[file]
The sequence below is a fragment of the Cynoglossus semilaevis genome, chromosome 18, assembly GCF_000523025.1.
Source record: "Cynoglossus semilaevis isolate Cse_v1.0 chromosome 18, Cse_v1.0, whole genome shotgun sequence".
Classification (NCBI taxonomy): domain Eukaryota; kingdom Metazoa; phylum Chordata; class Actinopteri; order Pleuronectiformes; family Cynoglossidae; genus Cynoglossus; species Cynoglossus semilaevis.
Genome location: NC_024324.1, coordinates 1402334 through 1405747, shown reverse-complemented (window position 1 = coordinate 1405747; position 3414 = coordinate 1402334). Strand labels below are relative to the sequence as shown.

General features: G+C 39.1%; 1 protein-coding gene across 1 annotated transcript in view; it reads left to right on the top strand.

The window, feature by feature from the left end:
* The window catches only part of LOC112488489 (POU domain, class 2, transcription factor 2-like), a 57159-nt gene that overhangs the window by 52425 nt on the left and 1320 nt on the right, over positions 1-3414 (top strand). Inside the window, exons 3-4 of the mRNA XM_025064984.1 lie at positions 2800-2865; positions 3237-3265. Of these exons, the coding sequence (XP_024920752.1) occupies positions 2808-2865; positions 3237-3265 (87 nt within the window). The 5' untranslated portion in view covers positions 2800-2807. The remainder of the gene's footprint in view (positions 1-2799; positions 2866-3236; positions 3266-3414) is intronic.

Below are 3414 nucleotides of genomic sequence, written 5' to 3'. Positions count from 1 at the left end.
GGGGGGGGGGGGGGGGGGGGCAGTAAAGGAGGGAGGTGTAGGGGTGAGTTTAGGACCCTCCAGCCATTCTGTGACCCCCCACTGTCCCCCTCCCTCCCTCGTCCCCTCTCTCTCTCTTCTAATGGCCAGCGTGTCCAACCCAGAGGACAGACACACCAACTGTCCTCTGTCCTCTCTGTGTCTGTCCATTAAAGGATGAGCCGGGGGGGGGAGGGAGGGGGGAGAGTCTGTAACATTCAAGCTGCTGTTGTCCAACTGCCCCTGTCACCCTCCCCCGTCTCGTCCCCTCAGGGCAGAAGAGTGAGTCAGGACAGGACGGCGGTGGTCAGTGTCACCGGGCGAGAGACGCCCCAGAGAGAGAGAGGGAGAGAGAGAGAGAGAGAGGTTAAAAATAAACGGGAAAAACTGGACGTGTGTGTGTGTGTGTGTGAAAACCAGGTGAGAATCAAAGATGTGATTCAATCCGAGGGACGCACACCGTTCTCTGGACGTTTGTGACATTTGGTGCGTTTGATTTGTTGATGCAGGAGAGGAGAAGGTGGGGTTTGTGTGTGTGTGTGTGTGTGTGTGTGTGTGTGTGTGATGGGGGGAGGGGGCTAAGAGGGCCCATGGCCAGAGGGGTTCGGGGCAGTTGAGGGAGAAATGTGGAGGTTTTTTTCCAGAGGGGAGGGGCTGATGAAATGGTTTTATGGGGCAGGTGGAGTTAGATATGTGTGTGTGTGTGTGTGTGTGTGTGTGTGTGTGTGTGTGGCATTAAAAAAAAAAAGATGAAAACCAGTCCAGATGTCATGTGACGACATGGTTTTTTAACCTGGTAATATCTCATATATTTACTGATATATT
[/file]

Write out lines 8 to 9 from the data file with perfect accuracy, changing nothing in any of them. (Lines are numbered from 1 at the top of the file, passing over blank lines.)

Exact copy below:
Below are 3414 nucleotides of genomic sequence, written 5' to 3'. Positions count from 1 at the left end.
GGGGGGGGGGGGGGGGGGGGCAGTAAAGGAGGGAGGTGTAGGGGTGAGTTTAGGACCCTCCAGCCATTCTGTGACCCCCCACTGTCCCCCTCCCTCCCTCGTCCCCTCTCTCTCTCTTCTAATGGCCAGCGTGTCCAACCCAGAGGACAGACACACCAACTGTCCTCTGTCCTCTCTGTGTCTGTCCATTAAAGGATGAGCCGGGGGGGGGAGGGAGGGGGGAGAGTCTGTAACATTCAAGCTGCTGTTGTCCAACTGCCCCTGTCACCCTCCCCCGTCTCGTCCCCTCAGGGCAGAAGAGTGAGTCAGGACAGGACGGCGGTGGTCAGTGTCACCGGGCGAGAGACGCCCCAGAGAGAGAGAGGGAGAGAGAGAGAGAGAGAGGTTAAAAATAAACGGGAAAAACTGGACGTGTGTGTGTGTGTGTGTGAAAACCAGGTGAGAATCAAAGATGTGATTCAATCCGAGGGACGCACACCGTTCTCTGGACGTTTGTGACATTTGGTGCGTTTGATTTGTTGATGCAGGAGAGGAGAAGGTGGGGTTTGTGTGTGTGTGTGTGTGTGTGTGTGTGTGTGTGTGATGGGGGGAGGGGGCTAAGAGGGCCCATGGCCAGAGGGGTTCGGGGCAGTTGAGGGAGAAATGTGGAGGTTTTTTTCCAGAGGGGAGGGGCTGATGAAATGGTTTTATGGGGCAGGTGGAGTTAGATATGTGTGTGTGTGTGTGTGTGTGTGTGTGTGTGTGTGTGTGGCATTAAAAAAAAAAAGATGAAAACCAGTCCAGATGTCATGTGACGACATGGTTTTTTAACCTGGTAATATCTCATATATTTACTGATATATT